In the March crash, BP (NYSE:BP) stock dipped below $20, hitting levels not seen since the mid-1990s. And while energy has regained a bit of lost ground, the situation still seems bleak.
BP continues to trade below where it did during the financial crisis and also during the Deepwater Horizon environmental disaster.
Growth investors have long given up on BP, and even value investors may be having second thoughts by this point. However, the company’s most loyal investor base, the income-seekers, remain pleased. Despite all the troubles, BP has held fast to its incredible dividend; the stock yields more than 10% at present.
Recently, there had been speculation that BP would cut its dividend. It seemed like the novel coronavirus and ensuing oil crash this spring would have been the final straw. Instead, BP took on more debt and kept the dividend intact.
Where do things stand now for the energy titan?
BP Raises Cash
In June, BP issued new debt in multiple currencies. It brought in $5 billion, 4.75 billion euros, and 1.25 billion pounds of fresh capital, amounting to nearly $12 billion in total. It used a hybrid convertible structure that allowed it to obtain low interest rates on this new capital. The euro debt, for example, comes at a mere 3.25% annual interest rate.
This plugs a big hole in the balance sheet, as BP had just taken a large writedown on its productive oil assets. In addition, low oil prices have caused the company to run on a cash flow negative basis.
For 2019, for example, the company generated $5 billion in free cash flow, but sent $7 billion out the door to shareholders for dividends. That left a $2 billion shortfall that had to be covered with debt. Now throw in even lower oil prices in 2020 and you can see how the dividend becomes a problem if current depressed energy prices persist.
The new debt financing gives BP a lot more wiggle room, but ultimately you need to generate more cash than you pay in dividends sooner or later.
Is the Dividend Safe?
With many of the major oil companies – BP included – the investor base owns shares primarily for the dividend. Through thick and thin, the energy giants are supposed to provide a steady stream of cash to shareholders.
BP showed this following the Deepwater Horizon disaster in 2010. While it suspended its dividend briefly, in 2011, it resumed paying a generous income stream despite all the legal obligations and other uncertainties around that environmental tragedy. And, while many oil companies cut their dividends in 2015 and 2016 following the oil price crash, BP held tight. It’s managed to hold onto that dividend, and even increase it slightly, despite difficult developments for both BP and the broader energy industry.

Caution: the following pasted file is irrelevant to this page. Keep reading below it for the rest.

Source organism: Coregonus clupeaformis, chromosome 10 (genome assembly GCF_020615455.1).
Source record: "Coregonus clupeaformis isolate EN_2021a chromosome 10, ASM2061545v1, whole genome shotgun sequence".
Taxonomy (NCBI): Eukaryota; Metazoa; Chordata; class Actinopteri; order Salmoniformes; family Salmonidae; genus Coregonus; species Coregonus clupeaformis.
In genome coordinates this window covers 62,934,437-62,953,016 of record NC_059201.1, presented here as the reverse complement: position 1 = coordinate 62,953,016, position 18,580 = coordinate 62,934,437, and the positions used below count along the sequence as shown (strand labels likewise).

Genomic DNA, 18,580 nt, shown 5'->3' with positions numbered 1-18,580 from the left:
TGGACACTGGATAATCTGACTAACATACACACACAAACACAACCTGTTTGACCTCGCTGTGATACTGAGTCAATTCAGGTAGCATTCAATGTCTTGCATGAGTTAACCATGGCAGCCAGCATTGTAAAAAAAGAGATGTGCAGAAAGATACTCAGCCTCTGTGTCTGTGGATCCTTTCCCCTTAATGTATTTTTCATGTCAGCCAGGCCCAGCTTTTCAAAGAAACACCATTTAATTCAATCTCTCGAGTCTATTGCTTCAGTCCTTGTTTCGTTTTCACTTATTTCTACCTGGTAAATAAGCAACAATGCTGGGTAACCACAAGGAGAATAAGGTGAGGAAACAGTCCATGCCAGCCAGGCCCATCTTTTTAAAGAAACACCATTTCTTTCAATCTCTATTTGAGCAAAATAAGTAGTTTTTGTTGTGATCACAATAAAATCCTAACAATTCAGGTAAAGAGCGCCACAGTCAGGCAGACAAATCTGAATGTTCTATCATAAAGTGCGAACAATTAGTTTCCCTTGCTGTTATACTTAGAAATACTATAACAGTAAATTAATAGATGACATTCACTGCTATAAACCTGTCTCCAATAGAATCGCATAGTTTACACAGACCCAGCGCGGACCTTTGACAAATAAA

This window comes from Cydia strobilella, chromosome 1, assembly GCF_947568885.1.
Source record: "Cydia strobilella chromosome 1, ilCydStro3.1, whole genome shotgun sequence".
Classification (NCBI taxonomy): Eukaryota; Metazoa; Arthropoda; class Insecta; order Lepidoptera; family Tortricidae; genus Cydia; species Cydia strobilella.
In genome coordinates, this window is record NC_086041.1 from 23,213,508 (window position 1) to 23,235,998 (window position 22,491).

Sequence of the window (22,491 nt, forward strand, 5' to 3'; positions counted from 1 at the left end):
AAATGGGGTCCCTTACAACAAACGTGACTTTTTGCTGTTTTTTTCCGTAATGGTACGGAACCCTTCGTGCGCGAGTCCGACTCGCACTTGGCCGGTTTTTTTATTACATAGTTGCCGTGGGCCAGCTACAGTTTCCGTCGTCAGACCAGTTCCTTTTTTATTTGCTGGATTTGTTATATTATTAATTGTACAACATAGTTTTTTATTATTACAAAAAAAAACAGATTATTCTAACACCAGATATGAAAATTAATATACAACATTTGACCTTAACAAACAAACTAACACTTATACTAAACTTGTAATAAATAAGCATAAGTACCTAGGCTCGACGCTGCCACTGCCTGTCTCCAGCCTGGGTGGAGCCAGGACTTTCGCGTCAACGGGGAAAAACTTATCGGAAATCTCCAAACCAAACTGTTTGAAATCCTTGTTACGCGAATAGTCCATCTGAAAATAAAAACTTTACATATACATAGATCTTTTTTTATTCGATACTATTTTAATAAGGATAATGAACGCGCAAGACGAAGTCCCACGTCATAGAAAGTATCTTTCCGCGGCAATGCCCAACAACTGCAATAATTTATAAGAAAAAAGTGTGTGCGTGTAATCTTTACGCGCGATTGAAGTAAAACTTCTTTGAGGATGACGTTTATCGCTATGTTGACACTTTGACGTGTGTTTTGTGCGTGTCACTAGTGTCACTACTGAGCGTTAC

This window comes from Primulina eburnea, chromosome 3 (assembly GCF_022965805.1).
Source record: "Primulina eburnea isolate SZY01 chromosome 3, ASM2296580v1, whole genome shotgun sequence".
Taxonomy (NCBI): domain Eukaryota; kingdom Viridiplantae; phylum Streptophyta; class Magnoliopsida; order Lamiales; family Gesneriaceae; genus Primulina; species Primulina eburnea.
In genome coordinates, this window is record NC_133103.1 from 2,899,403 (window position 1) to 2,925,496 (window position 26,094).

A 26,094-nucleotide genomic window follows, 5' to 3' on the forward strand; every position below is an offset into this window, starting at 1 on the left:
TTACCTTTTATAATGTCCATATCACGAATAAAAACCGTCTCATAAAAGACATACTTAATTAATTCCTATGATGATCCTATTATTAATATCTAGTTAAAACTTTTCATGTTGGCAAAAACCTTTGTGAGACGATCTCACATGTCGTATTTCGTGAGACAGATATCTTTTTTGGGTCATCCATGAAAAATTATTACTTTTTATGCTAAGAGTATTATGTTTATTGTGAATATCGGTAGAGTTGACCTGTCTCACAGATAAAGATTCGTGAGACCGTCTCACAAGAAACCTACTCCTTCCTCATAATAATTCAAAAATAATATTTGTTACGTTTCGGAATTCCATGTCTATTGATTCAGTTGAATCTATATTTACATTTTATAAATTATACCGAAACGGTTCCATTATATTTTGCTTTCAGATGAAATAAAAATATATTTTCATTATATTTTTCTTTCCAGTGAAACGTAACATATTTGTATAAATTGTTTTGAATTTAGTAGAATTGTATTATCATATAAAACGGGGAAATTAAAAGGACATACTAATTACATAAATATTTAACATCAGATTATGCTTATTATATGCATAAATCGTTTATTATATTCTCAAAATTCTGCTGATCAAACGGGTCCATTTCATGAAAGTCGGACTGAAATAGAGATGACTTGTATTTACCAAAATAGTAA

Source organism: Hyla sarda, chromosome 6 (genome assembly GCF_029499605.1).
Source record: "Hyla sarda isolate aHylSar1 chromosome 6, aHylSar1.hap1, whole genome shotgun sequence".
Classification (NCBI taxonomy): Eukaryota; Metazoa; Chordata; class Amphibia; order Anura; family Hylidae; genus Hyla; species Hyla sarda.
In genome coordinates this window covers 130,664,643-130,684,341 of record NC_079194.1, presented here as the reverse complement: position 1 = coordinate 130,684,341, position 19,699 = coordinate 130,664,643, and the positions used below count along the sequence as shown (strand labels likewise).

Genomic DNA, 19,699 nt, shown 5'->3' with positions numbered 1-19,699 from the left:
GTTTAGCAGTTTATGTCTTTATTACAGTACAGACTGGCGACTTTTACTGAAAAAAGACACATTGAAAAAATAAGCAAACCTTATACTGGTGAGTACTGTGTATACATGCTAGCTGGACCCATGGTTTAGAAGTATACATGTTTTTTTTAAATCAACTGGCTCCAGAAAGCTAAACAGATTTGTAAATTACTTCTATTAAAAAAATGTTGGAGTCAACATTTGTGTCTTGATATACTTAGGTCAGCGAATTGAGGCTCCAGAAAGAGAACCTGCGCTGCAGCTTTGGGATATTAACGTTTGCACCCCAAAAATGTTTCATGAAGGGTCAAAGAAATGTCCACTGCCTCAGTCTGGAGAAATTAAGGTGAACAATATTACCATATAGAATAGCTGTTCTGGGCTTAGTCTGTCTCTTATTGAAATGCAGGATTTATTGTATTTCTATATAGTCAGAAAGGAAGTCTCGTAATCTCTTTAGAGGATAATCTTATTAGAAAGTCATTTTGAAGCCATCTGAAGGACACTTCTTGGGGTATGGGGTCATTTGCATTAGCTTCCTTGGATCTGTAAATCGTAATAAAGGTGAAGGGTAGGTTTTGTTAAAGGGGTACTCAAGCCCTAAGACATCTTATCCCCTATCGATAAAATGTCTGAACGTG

BP’s dividend history became even more impressive in light of the fact that major European oil peer Royal Dutch Shell (NYSE:RDS.A,NYSE:RDS.B) just slashed its dividend. If BP was ever looking for a moment to cut their payout, now would be the moment. Instead, they raised more debt to refill their treasury.
Thus, BP has the cash, for now at least, to keep the dividend rolling. That said, this was a company built to operate with an oil price in the $50- to $60-per-barrel range or higher. It can keep taking on more debt for quite a while, but there are limits to how much creditors will put up with.
BP Stock Verdict
The 2010s were a tumultuous decade for BP. And this one is off to no better of a start for the embattled firm. In addition to the recent capital raise, BP just wrote down more than $10 billion of assets thanks to prolonged low energy prices. That, you might notice, is almost equivalent to the amount of money they brought in with this debt deal.
Those writedowns don’t cost the company cash today. Rather, they lost it years ago when they made investments that counted on far higher oil prices to succeed. Still, it shows the challenging environment BP is facing. Oil companies enjoyed an extended period of high energy prices and are going through a painful reorganization as they adjust to the new reality.
BP is laying off thousands more employees now. On top of that, BP is also aggressively pushing into green energy – another big move for a company that has a ton on its plate already.
All in all, BP stock faces a great number of obstacles. That said, with the stock price trading at levels last seen more than 20 years ago, investors are getting a compelling price for the company. And, at least for now, they also receive a huge dividend yield in return for shouldering the risk.
Energy stocks like BP are no longer “sleep well at night” dividend sources. But they’re arguably worth it nonetheless if you have a long time horizon and are prepared to put up with more volatility in the interim.
Ian Bezek has written more than 1,000 articles for InvestorPlace.com and Seeking Alpha. He also worked as a Junior Analyst for Kerrisdale Capital, a $300 million New York City-based hedge fund. You can reach him on Twitter at @irbezek. At the time of this writing, he owned RDS.B and BP stock.